How defending ruled the day
SEATTLE — If you only took a quick look at the box score, the Seattle Storm’s 82-74 victory over the visiting Minnesota Lynx does not look like a defensive struggle. Both teams ended the night shooting just about 50% from the field. It’s more accurate to say that, while a good percentage of shots fell in, both teams played suffocating team defense that it was difficult to get shots off in the first place.
These two teams are league-leaders in forcing turnovers from their opponents, and they each forced 19 turnovers from each other on Sunday. Few of these turnovers were unforced errors: there were five total shot clock violations — that’s two full minutes of the 40-minute game commanded by defenses so restrictive that they left no room for shots to go off. Also, each member of the Storm starting lineup registered at least one steal, a characteristic ballhawk performance by the league’s runaway steals leader.
It was hard to shake the feeling that, even by the end of the game, the decisive moment was the first five minutes of the contest, when the Storm ripped off a game-opening 11-0 run, generating a turnover per minute during the streak. Even though this is not the same Lynx team as we’ve seen in prior years, it feels like the residue of the team’s tough, veteran culture that they do not even let games like this fully get away from them. This game dropped the Lynx to below .500, at 13-14, but they are still a uniquely difficult team to put away: only four of their losses have been by double digits, and they have been beaten by more than 15 only once (against the Mystics, on the road). Minnesota was able to reel back the margin to five points before halftime, and got within three points during the third quarter.
In fact, Minnesota looked poised to ultimately take the lead in that third quarter, ignited by Odyssey Sims exploding for 18 points on 8-for-8 shooting in the period alone. Sims’ outburst looked like it was generated from a change elsewhere in the lineup. Eventual Hall of Famer Seimone Augustus, playing in only her sixth game on the season, has yet to return to her usual healthy form, shooting only 27% from the field across 14.2 minutes per game. With Augustus sitting out for most of the third quarter, head coach Cheryl Reeve brought in Danielle Robinson in the backcourt along Sims. The lineup combination of Sims and Robinson alongside regular starters Damiris Dantas, Napheesa Collier, and Sylvia Fowles has been Minnesota’s most-used this year, and has only generated a marginally positive plus-minus across 195 minutes.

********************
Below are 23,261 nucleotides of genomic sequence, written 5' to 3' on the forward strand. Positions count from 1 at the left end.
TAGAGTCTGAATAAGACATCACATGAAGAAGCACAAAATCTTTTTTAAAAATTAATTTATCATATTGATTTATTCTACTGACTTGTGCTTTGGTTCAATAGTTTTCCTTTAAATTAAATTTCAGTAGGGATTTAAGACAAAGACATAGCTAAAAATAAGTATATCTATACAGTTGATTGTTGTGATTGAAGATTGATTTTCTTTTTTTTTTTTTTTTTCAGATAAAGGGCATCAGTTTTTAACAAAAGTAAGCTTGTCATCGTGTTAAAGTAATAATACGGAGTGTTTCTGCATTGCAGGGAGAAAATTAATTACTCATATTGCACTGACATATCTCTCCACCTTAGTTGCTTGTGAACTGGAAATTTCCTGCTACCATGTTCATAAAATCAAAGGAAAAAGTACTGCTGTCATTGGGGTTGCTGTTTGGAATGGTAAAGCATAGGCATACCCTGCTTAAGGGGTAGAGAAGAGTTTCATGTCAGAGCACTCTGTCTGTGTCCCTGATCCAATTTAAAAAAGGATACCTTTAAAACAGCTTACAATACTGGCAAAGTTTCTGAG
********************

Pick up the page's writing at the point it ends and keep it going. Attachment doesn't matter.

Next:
More from Seattle Storm
- Sue Bird says goodbye as Las Vegas Aces advance to WNBA Finals
- 3 Must-watch matchups in Storm, Aces WNBA Playoffs series
- Seattle Comes Back Late, Beats Washington In Game One
- What’s happening with Tina Charles?
- Your Day in Women’s Basketball, October 8: The Storm are WNBA champions. What’s next?
However, the lineup’s potential seemed to fully click once it was reassembled in the third quarter of this game. Having Robinson on the floor (who has the better career assist-to-turnover percentage) frees Sims (who is the more prolific shooter) from the responsibilities of point guard, creating a dynamic where Robinson creatively sets Sims up for buckets. Keeping Collier, Sims, and Robinson on the floor, Minnesota was able to continue rolling when replacing the floor-spacing Dantas with the floor-spacing Stephanie Talbot, and replacing center Fowles with the quietly progressing Temi Fagbenle.
The Storm’s early 11-0 jump, fueled by patrolling the passing lanes, falls in perfectly with the team’s character to date. As mentioned above, Seattle does lead the league in steals but, interestingly, they are also one of the strongest first-quarter teams in the league, trailing only the elite Mystics and Sun in season-long first-quarter margin. Even during last week’s 88-59 blowout at the hands of the Mystics, Seattle actually outscored Washington in the first quarter, 23-16. Coach Dan Hughes has made a career of having his teams play tenacious, wire-to-wire defense, and the effort especially stands out without the explosive offensive output of reigning MVP Breanna Stewart and all-time legend Sue Bird. As Seattle’s longest-tenured active player, Alysha Clark, has pointed out, the Storm roster is uniquely full of players who have had to work uphill in their careers, overcoming late draft selections and other early-career setbacks. The final result is, alongside the tenacious d, a uniquely democratic offense: all five Storm starters shot between eight and 11 field goals on Sunday, with all five players scoring between 10 and 14 points.
As of games played on Sunday, the eighth-seed Lynx project to start the playoffs with a single-elimination road game in Chicago, facing the fifth-seed Sky and their head coach James Wade, who assisted Cheryl Reeve on the Minnesota bench the previous two seasons. The sixth-seed Storm would host the seventh-seed Phoenix Mercury in a single-elimination rematch of last year’s memorable five-game semifinal series.
Even though only about six games remain in each team’s regular season, don’t expect the standings to stay still for this long. At the fourth seed, the Los Angeles Sparks are only three games ahead of the Lynx. Plus, this group of playoff teams still has a number of important games against one another: the Storm travel to Phoenix in early September, and the Lynx remaining schedule includes the Sparks, Sky, and Mercury.
Stats via wnba.com, basketball-reference.com, and pbpstats.com.
Love our 24/7 women’s basketball coverage? Join our Patreon now and support this work, while getting extra goodies and subscriber-only content for yourself.